The Fleming Collection

The Fleming Collection is a large private collection of Scottish art. Originally a corporate collection dominating the walls of the Flemings bank, it had a home in a gallery on Berkeley Square, central London, England[1] from 2002 until the gallery's closure in 2016. It now operates as a loaning and touring collection.


The collection began in 1968 at the instigation of the Scottish banking firm Robert Fleming & Co., founded in Dundee, Scotland. In 1968 the bank moved to a new building in Corsby Square in the City of London and art began to be bought for the purpose of decorating the space. The task of directing the art purchasing was given singularly to one of the bank's directors, David Donald. The only guideline given was that the paintings should be by Scottish artists or of Scottish scenes by any artists, to emphasise the bank's proud Scottish origins. Scottish art was largely unknown outside Scotland until the 1980s, making prices relatively low, meaning that a large collection was amassed in a short amount of time.

David Donald died unexpectedly in 1985. Earlier that year he was awarded the honour of being elected an Honorary Academician of the Royal Scottish Academy for services to Scottish art. The role of collector was continued by Robert Fleming and Bill Smith, who was later to become the first Keeper of Art. Under his guidance the Collection was moved to the new headquarters in Copthall Avenue. At this time, the Collection also began to focus more on collecting the work of living Scottish artists. By the 1990s it had gained international recognition as a collection of Scottish art and as a corporate art collection, lending artworks to numerous prestigious exhibitions in London and Scotland. After Bill Smith's retirement, Selina Skipwith became the new Keeper of Art.

The Fleming-Wyfold Art FoundationEdit

In March 2000, Flemings bank was sold to Chase Manhattan Bank, New York. To ensure the Collection was not lost, the Fleming family put forward the funds to enable a new charitable foundation, the Fleming-Wyfold Art Foundation, to purchase the collection at market value before the sale.

The collection was moved to a newly designed gallery on Berkeley Street in 2002. Over 14 years the gallery displayed a revolving series of exhibitions based on works from the Collection along with loans in, acting as a showcase for Scottish art in London. The Foundation also continued to lend works from the Fleming Collection to exhibitions internationally. In June 2010, a second gallery was opened within the premises to allow for a changing exhibition programme showing emerging and established Scottish artists as well as works from the collection.

After James Knox, previous managing director of The Art Newspaper, took over from Selina Skipwith to become Director of the Fleming Collection in 2015, it was announced that the gallery would close in March 2016, and that the Foundation would instead focus on 'loans, exhibitions, and art education', operating as a 'museum-without-walls'.[2] The collection, still based in London, now tours in exhibition format across the country, focusing on highlights within the collection such as the Scottish Colourists and the Glasgow Girls and Boys. At the same time, individual works are continually requested for loan to prestigious institutions across the UK and Europe.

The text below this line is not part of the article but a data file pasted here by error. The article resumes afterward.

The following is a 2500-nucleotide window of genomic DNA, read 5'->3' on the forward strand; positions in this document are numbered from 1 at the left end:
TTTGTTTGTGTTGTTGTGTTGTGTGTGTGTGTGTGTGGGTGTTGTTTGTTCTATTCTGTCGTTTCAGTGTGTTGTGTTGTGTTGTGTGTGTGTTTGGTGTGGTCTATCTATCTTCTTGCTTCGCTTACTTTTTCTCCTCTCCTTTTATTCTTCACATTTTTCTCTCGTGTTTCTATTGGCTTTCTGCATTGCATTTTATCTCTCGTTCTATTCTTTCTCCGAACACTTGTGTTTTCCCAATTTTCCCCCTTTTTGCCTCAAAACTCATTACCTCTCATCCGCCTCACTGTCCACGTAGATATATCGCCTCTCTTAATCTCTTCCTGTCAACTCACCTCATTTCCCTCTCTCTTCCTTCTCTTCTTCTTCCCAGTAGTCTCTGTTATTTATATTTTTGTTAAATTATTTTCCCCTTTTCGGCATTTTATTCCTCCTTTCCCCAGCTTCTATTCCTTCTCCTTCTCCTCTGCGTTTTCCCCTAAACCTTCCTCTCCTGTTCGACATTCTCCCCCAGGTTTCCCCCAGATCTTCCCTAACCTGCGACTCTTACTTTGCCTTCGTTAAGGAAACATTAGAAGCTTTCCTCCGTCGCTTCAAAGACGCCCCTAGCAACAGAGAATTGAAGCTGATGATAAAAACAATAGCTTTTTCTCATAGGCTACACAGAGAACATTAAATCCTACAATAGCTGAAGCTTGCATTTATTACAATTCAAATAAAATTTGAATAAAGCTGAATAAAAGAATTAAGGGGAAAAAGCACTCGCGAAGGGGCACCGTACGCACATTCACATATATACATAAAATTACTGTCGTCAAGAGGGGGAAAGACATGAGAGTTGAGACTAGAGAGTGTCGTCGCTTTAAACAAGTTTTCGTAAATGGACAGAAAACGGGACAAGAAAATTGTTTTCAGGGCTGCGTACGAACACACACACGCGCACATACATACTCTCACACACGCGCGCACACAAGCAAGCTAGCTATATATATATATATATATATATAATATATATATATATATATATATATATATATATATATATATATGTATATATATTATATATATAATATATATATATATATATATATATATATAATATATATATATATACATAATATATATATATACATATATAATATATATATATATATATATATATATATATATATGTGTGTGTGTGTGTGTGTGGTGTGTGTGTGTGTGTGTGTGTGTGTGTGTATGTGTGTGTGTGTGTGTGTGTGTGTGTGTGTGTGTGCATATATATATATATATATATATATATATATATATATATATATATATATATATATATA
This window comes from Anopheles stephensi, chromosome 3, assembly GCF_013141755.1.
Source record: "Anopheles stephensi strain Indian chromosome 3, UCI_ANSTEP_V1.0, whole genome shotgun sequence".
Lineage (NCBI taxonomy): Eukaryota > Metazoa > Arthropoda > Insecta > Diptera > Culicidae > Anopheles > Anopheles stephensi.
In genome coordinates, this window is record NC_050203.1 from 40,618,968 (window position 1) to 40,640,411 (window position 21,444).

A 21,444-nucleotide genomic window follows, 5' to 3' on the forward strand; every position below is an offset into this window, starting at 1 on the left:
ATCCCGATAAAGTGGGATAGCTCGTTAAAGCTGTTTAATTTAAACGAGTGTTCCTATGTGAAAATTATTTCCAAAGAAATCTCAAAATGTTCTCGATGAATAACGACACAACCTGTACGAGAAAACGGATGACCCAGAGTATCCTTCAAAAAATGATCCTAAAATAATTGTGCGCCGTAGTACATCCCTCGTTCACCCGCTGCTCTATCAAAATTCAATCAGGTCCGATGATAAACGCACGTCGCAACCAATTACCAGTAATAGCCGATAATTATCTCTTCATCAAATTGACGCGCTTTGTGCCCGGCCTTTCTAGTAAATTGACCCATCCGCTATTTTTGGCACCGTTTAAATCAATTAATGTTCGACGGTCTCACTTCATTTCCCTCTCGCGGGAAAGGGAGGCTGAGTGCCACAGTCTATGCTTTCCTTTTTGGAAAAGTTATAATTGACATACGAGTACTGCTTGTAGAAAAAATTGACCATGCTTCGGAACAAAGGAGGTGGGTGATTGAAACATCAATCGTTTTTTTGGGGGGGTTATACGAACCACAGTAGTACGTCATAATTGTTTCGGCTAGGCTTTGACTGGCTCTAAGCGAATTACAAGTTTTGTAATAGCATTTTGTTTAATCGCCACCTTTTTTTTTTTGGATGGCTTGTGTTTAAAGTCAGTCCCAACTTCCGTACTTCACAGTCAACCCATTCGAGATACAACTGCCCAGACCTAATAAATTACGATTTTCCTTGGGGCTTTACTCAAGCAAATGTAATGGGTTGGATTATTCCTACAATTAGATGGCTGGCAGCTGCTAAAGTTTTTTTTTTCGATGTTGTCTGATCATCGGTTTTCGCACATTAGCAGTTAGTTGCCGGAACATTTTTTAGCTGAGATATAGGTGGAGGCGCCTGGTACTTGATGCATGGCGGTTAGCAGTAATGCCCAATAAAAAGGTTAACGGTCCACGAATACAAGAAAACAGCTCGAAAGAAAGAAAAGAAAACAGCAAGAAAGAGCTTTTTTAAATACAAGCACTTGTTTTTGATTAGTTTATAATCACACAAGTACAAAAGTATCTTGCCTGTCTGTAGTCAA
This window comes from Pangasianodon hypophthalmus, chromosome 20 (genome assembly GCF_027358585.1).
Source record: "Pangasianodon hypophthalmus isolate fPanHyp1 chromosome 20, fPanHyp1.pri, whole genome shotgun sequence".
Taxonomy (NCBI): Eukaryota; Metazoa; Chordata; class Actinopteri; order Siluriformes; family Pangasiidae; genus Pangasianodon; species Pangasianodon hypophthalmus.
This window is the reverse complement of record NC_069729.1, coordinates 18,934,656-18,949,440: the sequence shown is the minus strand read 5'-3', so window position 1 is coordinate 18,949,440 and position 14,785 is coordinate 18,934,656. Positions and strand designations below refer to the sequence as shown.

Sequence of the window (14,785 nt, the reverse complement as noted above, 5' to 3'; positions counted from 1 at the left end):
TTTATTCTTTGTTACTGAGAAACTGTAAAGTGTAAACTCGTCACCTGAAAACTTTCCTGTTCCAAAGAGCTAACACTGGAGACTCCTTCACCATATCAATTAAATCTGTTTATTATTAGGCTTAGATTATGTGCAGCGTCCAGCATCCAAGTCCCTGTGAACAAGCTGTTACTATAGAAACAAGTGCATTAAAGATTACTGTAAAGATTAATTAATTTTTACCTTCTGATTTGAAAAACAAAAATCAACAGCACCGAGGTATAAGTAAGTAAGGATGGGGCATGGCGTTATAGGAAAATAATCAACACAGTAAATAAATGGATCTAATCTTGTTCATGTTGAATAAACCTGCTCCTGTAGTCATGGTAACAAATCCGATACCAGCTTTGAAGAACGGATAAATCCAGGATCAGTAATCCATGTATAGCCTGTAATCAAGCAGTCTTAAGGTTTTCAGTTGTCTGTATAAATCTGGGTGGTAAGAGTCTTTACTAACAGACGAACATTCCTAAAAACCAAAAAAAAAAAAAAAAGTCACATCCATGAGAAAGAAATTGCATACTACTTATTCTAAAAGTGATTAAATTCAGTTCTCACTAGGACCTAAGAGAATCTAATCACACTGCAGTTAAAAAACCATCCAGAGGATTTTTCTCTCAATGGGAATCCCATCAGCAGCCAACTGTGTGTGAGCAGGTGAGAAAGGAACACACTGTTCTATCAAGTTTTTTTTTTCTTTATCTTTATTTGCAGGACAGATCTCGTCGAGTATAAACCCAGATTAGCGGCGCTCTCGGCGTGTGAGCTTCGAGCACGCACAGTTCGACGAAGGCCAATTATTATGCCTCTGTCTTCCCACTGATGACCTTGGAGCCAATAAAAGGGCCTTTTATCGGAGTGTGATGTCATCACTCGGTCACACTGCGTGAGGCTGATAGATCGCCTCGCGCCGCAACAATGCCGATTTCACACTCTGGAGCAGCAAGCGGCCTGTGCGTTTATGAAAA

Works in the CollectionEdit

The collection contains art from the mid 17th century to the present by a large selection of Scottish artists. From the 18th and 19th centuries, artists include Allan Ramsay, Henry Raeburn, Jacob More, Sir David Wilkie, Scottish Impressionist William McTaggart and notable images of the Highland Clearances, Thomas Faed’s The Last of The Clan and John Watson Nicol's Lochaber No More.

Key groups represented include The Glasgow Boys, with works by Arthur Melville, John Lavery, Sir James Guthrie, Edward Arthur Walton, Joseph Crawhall and Edward Atkinson Hornel. The collection is also particularly known for its works by the Scottish Colourists, a group composed of Samuel John Peploe, John Duncan Fergusson, George Leslie Hunter, and Francis Campbell Boileau Cadell.

The collection includes works by 20th-century artists including James Cowie, Stanley Cursiter, Anne Redpath, William Johnstone, William George Gillies, William Geissler, Wilhelmina Barns-Graham, Robert Colquhoun, Alan Davie, Joan Eardley, Craigie Aitchison, Elizabeth Blackadder, David McClure, John Byrne, Will Maclean, John Bellany, Alison Watt, Jock McFadyen.[3]


  1. ^ "History of the Collection". Fleming Collection, UK. Archived from the original on 19 August 2016. Retrieved 30 December 2017.
  2. ^ "Renowned Fleming Collection gallery of Scottish art in London to close".
  3. ^ Smith and Skipwith (2003) A History of Scottish Art London: Merrell Publishers Limited

External linksEdit

Coordinates: 51°30′30″N 0°08′36″W / 51.5082°N 0.1433°W / 51.5082; -0.1433